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Play Minecraft to prevent robots taking your job

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Technology has deeply embedded itself within the modern workplace, enabling companies of all sizes to use innovation to disrupt the market, tackle challenges, take up opportunities and create demand for their offerings.
Moreover, newer technology trends such as artificial intelligence, robotics and machine learning is enabling a lot of tasks, previously done by people, to be automated through the application of technology. Stephen Reid, Minecraft ambassador and founder of Immersive Minds, discusses how people can avoid becoming obsolete.
Research from McKinsey shows that around 45% of all paid activities currently being performed by US workers can be automated in future, using today’s existing technology. Additionally, McKinsey states that the majority (60%) of all US jobs will see around 30% of the activities involved in their job being automated.
This is not bad news, merely a natural part of the evolution of human thinking and behaviour. As our needs change, so do our solutions to meeting those needs. An intellectual response to the demands of the modern human world. It is our duty as educators to rise to these demands and assist our learners in developing the kinds of skills needed to play their own part in this digital evolution.
For your children to be successfully prepared for the workplace of tomorrow, today’s learners have to master the use of technology and acquire 21st century learning skillsets such as critical thinking, creative problem solving, collaboration and communication within groups of people from diverse countries and cultures.

Crafting the minds of tomorrow’s leaders and entrepreneurs
By using Minecraft as a platform for learning, Microsoft believes that it can do this and enable educators to motivate and inspire every student to achieve more, while igniting a passion for learning.
Minecraft: Education Edition brings the classroom and curriculum to students in an environment they are already comfortable with. It offers the same Minecraft experience many students enjoy already, but with some additional capabilities that enable them to collaborate in the classroom, as well as support for educators to deliver learning activities within the game.
One of the first teachers to integrate Minecraft as an educational tool in local classrooms is Keshma Patel, a Grade 6 teacher at Micklefield Primary School for Girls in Cape Town. At the end of 2015 Keshma decided to explore using Minecraft in her class to promote creativity, collaboration, and problem solving.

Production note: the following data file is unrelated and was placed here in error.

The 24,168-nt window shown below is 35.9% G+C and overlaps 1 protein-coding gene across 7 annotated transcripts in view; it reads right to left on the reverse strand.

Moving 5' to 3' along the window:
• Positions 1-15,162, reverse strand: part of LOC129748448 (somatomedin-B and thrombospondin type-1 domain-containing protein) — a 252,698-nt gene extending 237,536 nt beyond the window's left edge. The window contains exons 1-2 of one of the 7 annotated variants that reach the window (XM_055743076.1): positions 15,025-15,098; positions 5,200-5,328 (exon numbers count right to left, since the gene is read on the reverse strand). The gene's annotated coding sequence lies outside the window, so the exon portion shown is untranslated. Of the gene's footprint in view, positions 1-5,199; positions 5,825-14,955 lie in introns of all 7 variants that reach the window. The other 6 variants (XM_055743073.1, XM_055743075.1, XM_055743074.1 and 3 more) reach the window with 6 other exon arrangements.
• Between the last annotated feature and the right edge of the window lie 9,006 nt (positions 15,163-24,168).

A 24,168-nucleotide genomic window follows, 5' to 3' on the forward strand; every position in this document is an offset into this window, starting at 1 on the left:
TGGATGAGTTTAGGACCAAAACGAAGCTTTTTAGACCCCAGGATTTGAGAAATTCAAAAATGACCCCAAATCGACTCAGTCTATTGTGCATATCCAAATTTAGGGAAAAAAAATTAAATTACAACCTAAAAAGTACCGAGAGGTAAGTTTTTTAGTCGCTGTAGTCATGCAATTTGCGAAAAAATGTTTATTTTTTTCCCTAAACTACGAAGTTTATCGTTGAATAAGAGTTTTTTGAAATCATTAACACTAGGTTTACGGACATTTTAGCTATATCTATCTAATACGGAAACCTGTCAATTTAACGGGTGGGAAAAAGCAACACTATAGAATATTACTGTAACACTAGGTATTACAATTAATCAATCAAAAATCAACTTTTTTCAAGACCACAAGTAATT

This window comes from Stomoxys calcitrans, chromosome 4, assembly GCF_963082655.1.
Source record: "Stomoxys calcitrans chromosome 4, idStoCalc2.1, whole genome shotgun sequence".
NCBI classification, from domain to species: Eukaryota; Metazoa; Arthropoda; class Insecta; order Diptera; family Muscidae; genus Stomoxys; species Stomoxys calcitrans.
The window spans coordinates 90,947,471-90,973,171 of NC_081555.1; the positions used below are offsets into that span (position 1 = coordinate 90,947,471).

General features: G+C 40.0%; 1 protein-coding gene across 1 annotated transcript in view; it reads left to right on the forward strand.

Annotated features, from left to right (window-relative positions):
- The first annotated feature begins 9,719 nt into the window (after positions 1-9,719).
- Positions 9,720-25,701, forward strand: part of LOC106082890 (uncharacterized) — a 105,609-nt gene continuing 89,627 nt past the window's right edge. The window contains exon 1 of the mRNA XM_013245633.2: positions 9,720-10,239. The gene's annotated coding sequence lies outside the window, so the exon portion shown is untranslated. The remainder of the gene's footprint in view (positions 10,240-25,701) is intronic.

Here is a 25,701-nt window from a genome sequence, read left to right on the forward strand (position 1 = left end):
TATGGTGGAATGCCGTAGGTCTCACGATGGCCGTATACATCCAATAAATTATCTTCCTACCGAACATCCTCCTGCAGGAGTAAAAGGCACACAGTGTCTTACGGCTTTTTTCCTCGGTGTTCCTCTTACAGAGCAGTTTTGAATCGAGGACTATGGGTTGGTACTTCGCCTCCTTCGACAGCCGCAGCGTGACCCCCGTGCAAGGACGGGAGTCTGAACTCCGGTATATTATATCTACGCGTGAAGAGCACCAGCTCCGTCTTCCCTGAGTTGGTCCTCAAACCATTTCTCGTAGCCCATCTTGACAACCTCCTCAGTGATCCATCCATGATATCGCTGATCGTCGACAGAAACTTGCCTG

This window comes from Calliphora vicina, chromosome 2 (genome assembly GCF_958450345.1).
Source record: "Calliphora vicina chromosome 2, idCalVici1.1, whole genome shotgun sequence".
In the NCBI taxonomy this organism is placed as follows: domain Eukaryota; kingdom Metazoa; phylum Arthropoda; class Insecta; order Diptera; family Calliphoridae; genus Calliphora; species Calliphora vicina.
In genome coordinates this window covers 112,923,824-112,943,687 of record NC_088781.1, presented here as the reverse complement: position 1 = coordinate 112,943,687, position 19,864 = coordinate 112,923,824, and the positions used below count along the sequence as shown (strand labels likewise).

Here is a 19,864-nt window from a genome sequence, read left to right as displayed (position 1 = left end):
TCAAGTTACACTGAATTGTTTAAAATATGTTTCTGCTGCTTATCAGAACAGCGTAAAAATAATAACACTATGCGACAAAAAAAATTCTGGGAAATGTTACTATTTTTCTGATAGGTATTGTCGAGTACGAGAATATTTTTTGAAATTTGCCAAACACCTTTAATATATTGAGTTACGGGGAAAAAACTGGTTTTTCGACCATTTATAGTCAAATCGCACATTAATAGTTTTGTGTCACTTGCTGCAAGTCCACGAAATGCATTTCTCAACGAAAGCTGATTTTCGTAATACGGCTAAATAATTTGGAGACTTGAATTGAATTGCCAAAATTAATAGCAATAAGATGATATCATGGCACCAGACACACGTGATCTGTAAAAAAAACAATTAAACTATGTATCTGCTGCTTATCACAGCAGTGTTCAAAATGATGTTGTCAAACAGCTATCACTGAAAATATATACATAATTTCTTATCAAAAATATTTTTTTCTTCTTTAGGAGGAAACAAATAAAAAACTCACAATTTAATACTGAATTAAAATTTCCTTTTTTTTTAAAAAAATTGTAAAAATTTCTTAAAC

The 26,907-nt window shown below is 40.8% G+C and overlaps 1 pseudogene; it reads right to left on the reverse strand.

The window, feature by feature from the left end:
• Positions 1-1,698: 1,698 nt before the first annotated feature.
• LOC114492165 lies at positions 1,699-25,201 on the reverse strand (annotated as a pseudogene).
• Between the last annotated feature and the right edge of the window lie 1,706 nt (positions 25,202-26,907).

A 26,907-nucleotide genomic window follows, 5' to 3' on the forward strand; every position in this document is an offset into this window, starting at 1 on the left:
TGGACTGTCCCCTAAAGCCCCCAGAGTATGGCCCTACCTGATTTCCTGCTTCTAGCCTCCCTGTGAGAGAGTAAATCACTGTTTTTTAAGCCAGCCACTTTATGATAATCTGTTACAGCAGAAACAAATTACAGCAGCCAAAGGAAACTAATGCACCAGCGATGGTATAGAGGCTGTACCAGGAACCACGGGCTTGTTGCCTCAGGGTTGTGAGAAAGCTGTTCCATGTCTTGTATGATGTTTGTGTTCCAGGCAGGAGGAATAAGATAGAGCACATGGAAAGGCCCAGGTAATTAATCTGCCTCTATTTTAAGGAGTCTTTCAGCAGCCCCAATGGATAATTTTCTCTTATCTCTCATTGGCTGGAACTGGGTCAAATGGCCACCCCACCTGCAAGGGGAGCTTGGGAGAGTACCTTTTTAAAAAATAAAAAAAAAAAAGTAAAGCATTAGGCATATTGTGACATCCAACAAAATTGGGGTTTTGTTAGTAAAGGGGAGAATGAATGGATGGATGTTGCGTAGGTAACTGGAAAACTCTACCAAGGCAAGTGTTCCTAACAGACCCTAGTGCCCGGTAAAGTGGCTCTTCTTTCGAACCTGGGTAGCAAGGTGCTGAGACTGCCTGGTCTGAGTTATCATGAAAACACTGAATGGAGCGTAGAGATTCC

She felt that she wanted to use the world’s most popular game as a tool for learning and introduced Minecraft in her classroom, even though she wasn’t entirely familiar with using it. This initiative has boosted the levels of attention and interactivity in the class, with students being more engaged with the subject matter.
Minecraft: Education Edition has been designed so that students can work in teams to solve problems, or as a whole class to master challenges within the game. Engaging in collaborative work teams and learning environments that foster cooperation in the classroom helps prepare students for their futures.
Students are able to learn naturally through a combination of observation, trial and error, and play-based practice. An open-learning environment like Minecraft allows students the freedom to experiment and challenge themselves. Much like in real life, there are no step-by-step instructions — students must try, fail, and try again to achieve the result they want.
To create a fully inclusive classroom, educators are challenged to create learning activities that cater to all types of learners. Learning-by-doing gives students a sense of accomplishment when they can demonstrate their knowledge. And in Minecraft: Education Edition, educators are able to map projects and activities directly to specific learning outcomes and curriculum standards.
Doing so, enables the game to play a crucial role in preparing the next generation of scientists, subject matter experts, business and political leaders, whose jobs involve a range of un-automatable skills.